TIPS & TECHNIQUES
ARISTO MIKADO


    The Aristo "Mike" (Mikado 2-8-2) has finally arrived!!  It has been
a long time coming, but I personally feel that the wait has been worth
it.  There has been a lot of online "controversy" about this locomotive
which I will not rehash in this article.  Aristo's model is of a USRA
Mike, and for the most part, they have successfully captured the
"flavor" of this hard working freight locomotive.  Remember, once a
locomotive reached railroad property, the shops added their own touches
and modifications so that in many cases the original configuration was
unrecognizable.  I am going to a review of this model, but  will also be
adding comments on changes and modifications that I intend to make.
    I got to examine and play with the Southern Pacific version of the
Mike which has the new Vanderbuilt tender.  This model is painted and
numbered for the "Texas Lines" of the Southern Pacific.  The numbering
is correct for this loco class (MK-5),  and a small T&NO (Texas & New
Orleans) and MK-5 is stenciled on the cab as per the prototype. We are
looking at the same boiler that Aristo used for the USRA Pacific, so no
new surprises here.  Fortunately the boiler is plastic and adapts itself
to modification quite easily.  You should be able to "bash" this loco
into any railroad prototype that you want.  The steam and sand domes are
of course incorrect for the SP, but you are talking "major surgery" to
grind them down and change them.  I am going to start by adding washout
plugs, and decide later about the domes.
    The smoke box front opens on a hinge revealing a molded area that
looks like boiler tubes.  The headlight sits a little high for an SP
loco, but this can be easily remedied by drilling a new lower mounting
hole.  I plan on adding a visor and a front number board to the
headlight similar to what  I did on my Pacific.
     The pilot is removable with two screws, allowing the mounting of an
operating front coupler.  A Kadee #831 or 1831 coupler will easily screw
in place, so you do not have to use the Aristo knuckle that is supplied
with the loco.. With the pilot removed, there are still pilot steps in
place. Since the prototype was often used for switching on branch line
freights, many locos of this class often had nothing but steps on the
pilot for the crews to stand on.
      The bell is located on the front of the smoke box, but can be
easily relocated to the boiler which was SP practice.  I  plan to add
scratch built number boards to this loco per the prototype.  I am also
going to paint the smoke box and firebox with Pactra "steel" to simulate
the graphite that SP used on their fleet.  The whistle will be painted
brass instead of being left black.

The switches are in the cab for control of motor, lights, and
smoke, and are easily accessible.  The cab can be removed with four
screws for easy access to the plug in board for a DCC system.  There is
a plug in the front and rear of the loco for those that plan on using
battery operation.  These plugs are the same type that Aristo has put on
all their recent loco offerings for this purpose.  The one on the front
looks bad, and I will definitely cut it off.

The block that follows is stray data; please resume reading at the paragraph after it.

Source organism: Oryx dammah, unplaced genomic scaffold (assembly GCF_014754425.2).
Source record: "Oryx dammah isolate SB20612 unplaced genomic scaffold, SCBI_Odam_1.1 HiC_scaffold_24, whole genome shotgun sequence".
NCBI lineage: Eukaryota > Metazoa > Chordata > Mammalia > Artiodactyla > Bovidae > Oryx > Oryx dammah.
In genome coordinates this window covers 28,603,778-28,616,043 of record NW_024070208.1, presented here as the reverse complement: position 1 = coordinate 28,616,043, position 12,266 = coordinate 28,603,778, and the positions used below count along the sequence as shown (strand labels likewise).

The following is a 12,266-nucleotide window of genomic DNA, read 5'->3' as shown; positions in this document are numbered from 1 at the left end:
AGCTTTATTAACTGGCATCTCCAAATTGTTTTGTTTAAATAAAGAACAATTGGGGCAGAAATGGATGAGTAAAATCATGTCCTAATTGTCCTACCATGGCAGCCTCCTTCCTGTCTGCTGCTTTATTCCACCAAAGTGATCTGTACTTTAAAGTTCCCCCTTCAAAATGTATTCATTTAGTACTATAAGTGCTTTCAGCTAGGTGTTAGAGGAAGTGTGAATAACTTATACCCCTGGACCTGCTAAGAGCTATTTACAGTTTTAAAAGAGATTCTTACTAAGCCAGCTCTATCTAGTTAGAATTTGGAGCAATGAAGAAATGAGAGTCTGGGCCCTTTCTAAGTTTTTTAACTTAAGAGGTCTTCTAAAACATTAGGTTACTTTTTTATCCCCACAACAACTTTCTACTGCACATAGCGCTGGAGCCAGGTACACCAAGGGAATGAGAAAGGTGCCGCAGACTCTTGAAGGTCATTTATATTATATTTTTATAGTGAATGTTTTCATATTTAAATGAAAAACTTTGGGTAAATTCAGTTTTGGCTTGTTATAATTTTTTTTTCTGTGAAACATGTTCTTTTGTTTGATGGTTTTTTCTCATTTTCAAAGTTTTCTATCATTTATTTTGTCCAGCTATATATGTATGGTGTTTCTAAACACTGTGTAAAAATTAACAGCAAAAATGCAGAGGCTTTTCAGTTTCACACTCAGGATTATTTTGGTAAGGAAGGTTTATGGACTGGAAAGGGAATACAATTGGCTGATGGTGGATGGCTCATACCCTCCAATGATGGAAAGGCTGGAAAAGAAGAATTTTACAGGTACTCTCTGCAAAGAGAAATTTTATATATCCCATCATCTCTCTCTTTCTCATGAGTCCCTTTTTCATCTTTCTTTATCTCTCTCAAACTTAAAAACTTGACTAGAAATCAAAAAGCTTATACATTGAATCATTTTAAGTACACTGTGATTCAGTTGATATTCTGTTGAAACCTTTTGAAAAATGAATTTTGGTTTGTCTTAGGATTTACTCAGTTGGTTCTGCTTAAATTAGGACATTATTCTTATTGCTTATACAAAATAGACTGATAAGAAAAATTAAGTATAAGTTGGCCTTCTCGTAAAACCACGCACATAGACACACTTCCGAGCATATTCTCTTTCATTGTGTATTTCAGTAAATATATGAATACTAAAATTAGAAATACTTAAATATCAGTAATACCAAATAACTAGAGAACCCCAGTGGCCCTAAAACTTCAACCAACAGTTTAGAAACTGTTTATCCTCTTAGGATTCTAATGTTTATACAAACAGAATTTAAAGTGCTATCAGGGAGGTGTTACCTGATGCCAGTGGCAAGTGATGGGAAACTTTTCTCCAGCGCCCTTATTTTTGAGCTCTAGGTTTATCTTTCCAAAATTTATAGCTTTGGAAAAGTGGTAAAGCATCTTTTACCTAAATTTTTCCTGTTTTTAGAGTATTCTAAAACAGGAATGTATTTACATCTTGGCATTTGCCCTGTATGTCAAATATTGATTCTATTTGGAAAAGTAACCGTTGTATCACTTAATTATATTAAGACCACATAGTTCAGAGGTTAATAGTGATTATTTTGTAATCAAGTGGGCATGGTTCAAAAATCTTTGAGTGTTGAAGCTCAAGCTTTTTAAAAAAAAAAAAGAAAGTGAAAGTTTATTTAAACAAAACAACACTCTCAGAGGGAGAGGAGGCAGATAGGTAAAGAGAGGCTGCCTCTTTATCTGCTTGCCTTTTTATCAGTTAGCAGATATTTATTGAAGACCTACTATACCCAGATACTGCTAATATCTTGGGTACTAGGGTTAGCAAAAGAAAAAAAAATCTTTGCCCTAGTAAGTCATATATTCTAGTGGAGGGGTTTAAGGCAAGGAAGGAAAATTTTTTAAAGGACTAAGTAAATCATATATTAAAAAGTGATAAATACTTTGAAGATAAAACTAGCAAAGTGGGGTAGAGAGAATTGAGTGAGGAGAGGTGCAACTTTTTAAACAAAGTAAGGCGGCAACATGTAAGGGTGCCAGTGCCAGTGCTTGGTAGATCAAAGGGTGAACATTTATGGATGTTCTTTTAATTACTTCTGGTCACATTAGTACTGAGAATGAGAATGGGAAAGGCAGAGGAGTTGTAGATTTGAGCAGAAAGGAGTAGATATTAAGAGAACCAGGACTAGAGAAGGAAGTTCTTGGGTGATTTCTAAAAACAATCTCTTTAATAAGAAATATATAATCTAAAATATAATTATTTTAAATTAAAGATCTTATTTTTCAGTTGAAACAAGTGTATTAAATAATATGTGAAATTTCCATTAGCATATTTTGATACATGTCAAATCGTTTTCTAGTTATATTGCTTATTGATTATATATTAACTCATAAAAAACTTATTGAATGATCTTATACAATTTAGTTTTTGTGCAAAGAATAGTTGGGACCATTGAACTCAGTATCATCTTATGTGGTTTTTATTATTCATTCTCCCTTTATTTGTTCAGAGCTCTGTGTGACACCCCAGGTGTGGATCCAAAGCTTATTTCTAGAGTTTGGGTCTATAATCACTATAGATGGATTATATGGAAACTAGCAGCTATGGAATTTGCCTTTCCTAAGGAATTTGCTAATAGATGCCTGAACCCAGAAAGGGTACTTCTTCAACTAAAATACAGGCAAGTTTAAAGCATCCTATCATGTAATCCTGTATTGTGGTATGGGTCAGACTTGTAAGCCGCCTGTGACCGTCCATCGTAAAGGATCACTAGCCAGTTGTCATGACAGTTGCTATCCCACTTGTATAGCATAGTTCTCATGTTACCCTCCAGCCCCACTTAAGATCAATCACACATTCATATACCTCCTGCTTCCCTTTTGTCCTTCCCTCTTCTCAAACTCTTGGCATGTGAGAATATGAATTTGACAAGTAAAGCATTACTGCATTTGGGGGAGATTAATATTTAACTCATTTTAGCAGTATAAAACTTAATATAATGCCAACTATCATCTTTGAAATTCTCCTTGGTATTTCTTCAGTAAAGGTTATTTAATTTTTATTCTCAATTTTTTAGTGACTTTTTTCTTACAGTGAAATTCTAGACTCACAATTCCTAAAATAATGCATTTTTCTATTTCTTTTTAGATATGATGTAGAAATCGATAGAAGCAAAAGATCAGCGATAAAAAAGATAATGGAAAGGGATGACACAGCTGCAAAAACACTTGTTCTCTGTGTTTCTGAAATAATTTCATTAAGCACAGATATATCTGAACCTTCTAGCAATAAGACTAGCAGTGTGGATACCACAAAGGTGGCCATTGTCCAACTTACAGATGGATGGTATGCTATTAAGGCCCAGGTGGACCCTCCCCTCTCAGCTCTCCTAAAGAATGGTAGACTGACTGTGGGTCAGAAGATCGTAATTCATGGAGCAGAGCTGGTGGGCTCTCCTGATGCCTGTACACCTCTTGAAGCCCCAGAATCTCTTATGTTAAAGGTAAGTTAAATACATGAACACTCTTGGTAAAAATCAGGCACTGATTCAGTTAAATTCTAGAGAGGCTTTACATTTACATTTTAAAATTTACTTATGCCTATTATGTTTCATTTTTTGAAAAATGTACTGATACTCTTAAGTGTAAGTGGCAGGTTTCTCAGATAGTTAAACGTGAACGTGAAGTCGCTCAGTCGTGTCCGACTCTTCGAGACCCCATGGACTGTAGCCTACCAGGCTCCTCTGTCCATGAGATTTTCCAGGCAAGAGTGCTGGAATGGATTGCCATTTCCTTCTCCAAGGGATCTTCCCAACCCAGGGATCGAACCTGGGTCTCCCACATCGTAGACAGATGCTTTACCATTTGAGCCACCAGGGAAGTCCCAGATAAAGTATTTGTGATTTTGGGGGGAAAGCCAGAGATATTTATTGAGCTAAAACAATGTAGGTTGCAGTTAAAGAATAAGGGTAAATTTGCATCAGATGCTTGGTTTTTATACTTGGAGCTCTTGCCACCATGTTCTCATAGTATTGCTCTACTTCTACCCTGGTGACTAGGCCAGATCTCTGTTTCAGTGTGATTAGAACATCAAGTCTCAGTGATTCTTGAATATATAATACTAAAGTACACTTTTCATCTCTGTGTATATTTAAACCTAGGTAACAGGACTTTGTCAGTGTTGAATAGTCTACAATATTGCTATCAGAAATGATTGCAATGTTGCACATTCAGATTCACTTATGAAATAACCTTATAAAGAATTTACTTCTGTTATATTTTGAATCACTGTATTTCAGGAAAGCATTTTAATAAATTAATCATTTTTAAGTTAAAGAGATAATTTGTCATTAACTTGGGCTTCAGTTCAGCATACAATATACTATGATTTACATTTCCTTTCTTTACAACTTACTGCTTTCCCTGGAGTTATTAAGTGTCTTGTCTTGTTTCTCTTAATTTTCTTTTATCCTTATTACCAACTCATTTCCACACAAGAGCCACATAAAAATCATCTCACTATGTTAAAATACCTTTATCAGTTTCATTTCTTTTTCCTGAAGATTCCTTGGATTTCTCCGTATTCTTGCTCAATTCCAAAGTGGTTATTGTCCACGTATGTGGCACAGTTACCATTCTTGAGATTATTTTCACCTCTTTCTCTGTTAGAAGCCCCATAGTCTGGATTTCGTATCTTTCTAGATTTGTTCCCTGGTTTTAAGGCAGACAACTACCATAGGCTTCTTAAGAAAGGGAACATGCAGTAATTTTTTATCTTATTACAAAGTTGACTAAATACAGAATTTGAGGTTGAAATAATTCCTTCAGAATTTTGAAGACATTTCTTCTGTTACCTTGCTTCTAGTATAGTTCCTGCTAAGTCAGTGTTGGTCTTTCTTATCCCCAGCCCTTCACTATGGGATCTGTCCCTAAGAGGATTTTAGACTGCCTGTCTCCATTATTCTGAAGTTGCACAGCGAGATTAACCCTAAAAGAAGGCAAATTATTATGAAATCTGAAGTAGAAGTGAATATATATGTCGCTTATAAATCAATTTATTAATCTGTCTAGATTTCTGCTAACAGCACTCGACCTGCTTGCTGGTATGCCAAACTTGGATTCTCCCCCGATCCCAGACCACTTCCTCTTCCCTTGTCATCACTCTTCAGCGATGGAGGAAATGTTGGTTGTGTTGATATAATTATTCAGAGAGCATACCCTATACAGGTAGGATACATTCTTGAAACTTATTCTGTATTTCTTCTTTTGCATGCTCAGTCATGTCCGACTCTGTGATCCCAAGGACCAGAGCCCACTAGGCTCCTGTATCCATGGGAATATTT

There is a second smaller plug on the rear of the loco that goes
to the tender.  This enables the loco to pick up power from the tender
wheels along with the drivers, for a smoother operation over less than
perfect track.
        The Vandy tender is a beauty to behold.  It is all of 20 inches
long.  It is equipped with an operating back up light, and has a speaker
inside for a sound system.  Aristo has also provided a plug in board so
that you can easily install an after market sound system.  One plug on
the board goes to the speaker, and the other is for sound system power
pickup.  This eliminates the cutting and soldering that used to be
required for either a Phoenix or Sierra system.   To open the tender,
you spread the sides and pull the top off.  The tender wheels, like the
ones on the loco are blackened.  They are too shiny, and will get a
squirt from my airbrush to dull them down.  I will do the same with the
running gear in addition to some light weathering since it has a shiny
blackened finish also.
         The new running gear is a dream to see in action.  The wheels
are ball bearing, and the motor is flywheel equipped.  This loco
literally "crawls" prototypically down the track, and is one of the
smoothest running steam locomotives that I have ever seen in Large
Scale. There is even a fan inside the loco to keep the motor cooled at
all times.  Aristo has wisely replaced the plastic side rods with cast
metal.  These move smoothly, and the fear of snapping a side rod has
been eliminated.  Aristo has come out with a real winner when it comes
to their new patented  drive mechanism.  This is a system that has to be
seen to be believed.  This loco can easily pull 28 metal wheeled cars on
a level grade.
          The loco and tender measure a whopping 42".  This loco should
only be run on 8 foot diameter curves and wide radius turnouts as a
minimum.
          The smoke system is the new Aristo system that puts out a
great deal of smoke when compared to the old one.  This system also has
an automatic thermal shut off to prevent burnout when the smoke fluid is
used up.
           I liked the LGB Mike when it came out very much, but for one
third the price, the Aristo Mike is a lot of locomotive for the dollar.